Of all the previous hectic days leading up to this big day, none can compare in terms of hecticness. After getting engaged, the initial rush was to get the invitations out. That, we thought, would be the biggest milestone to check off. Little did we know that that was only the beginning. After the assembly line production of putting together invitation packets, tying bows, stuffing envelopes, and affixing postage, we felt the burden lift when the bundles were finally dropped off at the post office. But after that, things crept slowly at first, and little by little, without even us noticing at first, we were hurled along, as if we’re standing on a rock as it accelerates to gravity toward a glass floor. We can see the other side, sort of, and later today, we’ll crash through and be on the other side.
This day is here. It begins with getting up early. The ladies start out with hairstyling and make-up. There is last minute packing to do as well, along with so many other things, from making phone calls to putting together the final timeline for the day. Auntie Plerm, for one, says that there is no way we will stick to the timeline. We’ll try.
We are late for our first real appointment—that is, everyone in the wedding party. The noon meeting time came and went, and it’s nearly 12:30 before the party assembles in the dressing rooms. The photographers and videographers run back and forth between the rooms to capture the bride’s and the groom’s party as they get dressed. Then come the portrait sessions: the first look, him, her, wedding party, family, relatives. The limo arrives on time, and we get more pictures there. Jeff says a really nice prayer of blessing out on the front lawn of the church.
The 3:00 start time also came and went. The coordinator, Brittany, texts: “guests are still streaming in.” It was decided, not by us, that we will start late. Barth can tell that this turn of events is quite vexing and reassures that everything is OK. “Weddings are supposed to start late.”
The ceremony itself goes pretty much just as planned—almost. The candles to the right decide not to stay lit. The flower petals run out halfway down the aisle. The bridal processional downbeat gets fumbled. Yan gets burned by hot wax from the unstable candle during the unity lighting ceremony. And as predicted by Auntie Plerm, the whole thing runs late by nearly a half hour.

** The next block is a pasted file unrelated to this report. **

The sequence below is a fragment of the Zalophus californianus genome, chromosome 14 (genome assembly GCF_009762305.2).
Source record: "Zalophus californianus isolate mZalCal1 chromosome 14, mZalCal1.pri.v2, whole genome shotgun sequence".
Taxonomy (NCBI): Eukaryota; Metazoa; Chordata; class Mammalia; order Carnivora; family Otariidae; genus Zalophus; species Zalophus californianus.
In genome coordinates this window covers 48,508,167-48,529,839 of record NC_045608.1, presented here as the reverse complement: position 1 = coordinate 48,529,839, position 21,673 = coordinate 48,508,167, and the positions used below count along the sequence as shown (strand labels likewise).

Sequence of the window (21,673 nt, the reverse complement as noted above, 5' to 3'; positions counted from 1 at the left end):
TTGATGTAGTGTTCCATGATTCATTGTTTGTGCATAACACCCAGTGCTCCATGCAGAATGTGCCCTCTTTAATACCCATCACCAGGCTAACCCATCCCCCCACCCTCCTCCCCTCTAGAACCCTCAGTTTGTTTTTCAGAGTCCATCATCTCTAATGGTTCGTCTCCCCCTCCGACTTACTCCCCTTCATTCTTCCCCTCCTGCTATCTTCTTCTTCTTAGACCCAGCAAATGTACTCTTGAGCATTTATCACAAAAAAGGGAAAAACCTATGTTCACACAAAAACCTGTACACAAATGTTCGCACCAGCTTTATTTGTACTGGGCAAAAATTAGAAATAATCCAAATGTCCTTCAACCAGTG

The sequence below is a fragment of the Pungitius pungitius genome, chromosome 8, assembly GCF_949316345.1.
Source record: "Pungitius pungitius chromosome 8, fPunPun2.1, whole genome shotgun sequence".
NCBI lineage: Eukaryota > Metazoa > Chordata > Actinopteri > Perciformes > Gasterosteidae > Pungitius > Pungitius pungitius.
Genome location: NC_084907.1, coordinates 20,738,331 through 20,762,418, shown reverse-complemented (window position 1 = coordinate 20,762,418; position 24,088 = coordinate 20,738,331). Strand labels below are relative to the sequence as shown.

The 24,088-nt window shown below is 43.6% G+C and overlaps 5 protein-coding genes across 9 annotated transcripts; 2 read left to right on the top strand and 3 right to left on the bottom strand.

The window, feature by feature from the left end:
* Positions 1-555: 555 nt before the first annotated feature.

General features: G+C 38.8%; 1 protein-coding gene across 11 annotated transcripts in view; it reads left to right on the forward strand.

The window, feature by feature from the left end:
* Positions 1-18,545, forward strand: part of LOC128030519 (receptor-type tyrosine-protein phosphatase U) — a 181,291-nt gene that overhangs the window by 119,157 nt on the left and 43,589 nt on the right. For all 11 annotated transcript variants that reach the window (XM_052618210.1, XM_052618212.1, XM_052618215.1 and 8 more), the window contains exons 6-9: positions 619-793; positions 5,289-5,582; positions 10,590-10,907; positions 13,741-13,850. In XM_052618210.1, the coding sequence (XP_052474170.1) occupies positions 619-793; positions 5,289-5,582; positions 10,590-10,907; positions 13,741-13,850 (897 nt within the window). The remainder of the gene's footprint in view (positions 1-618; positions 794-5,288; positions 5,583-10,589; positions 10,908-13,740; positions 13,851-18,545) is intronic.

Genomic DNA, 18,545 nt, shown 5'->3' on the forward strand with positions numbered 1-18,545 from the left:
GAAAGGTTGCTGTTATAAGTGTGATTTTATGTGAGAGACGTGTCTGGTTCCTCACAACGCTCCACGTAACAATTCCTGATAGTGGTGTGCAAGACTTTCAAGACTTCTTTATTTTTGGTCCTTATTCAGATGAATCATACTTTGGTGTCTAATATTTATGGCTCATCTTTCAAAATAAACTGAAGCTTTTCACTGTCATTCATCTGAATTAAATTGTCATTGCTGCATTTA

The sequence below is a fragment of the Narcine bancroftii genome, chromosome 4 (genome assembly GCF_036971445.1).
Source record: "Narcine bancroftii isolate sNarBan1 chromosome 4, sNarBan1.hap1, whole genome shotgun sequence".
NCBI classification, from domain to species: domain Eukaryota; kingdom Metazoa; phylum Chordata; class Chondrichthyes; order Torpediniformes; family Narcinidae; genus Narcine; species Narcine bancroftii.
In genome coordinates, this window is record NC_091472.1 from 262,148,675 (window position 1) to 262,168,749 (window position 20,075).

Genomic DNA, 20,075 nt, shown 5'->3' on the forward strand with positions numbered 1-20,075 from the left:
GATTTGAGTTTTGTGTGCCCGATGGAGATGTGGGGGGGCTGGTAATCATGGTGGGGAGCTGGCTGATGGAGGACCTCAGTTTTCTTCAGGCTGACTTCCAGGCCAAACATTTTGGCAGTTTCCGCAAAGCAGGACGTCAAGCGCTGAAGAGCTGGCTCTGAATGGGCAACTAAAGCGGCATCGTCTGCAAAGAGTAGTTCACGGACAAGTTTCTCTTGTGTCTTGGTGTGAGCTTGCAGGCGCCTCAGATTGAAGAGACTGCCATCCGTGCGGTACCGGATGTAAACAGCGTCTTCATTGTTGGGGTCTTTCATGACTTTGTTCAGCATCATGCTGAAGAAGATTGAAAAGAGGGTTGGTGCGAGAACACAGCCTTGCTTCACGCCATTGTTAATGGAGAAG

After the recessional, along with the bridesmaids and the best man, we hop into the limo and speed off to the reception at the Pacific Palms Resort. Traffic is not bad. The rest of the wedding party catches up, and we all pose for more shots at the old train station overlooking the valley. There is a picturesque fountain in the middle of the golf course where Ryan takes more pictures of us. It is a place where one can image swans to be serenading by.
The reception itself is a blur. The room is lit up in purple and lavender. The Deejay Denny manages the PA system. Mark announces the entrance and switches the names of Aimee and Susan. Most of the guests wouldn’t notice anyways. The slideshow of growing-up pictures, first of Yan, then of Danny, then together, projects on the giant screen. After prayer, Rob blasts out a fanfare for the food parade. Dinner is underway. Andy gives a very nice speech—with both of us in his life, he’s assured that everything will be taken care of, and he can kick back and relax. Along with parents and siblings, we table visit. This is extremely rushed, and many conversations had to be cut short; otherwise, we would not be able to make it around to see everyone. Along with everything else, the cake cutting starts off about a half hour late.
With the grand exit, we crash through to the other side. Now, we finally dress down, see off our families, and sit down, breathe, and get a bite to eat.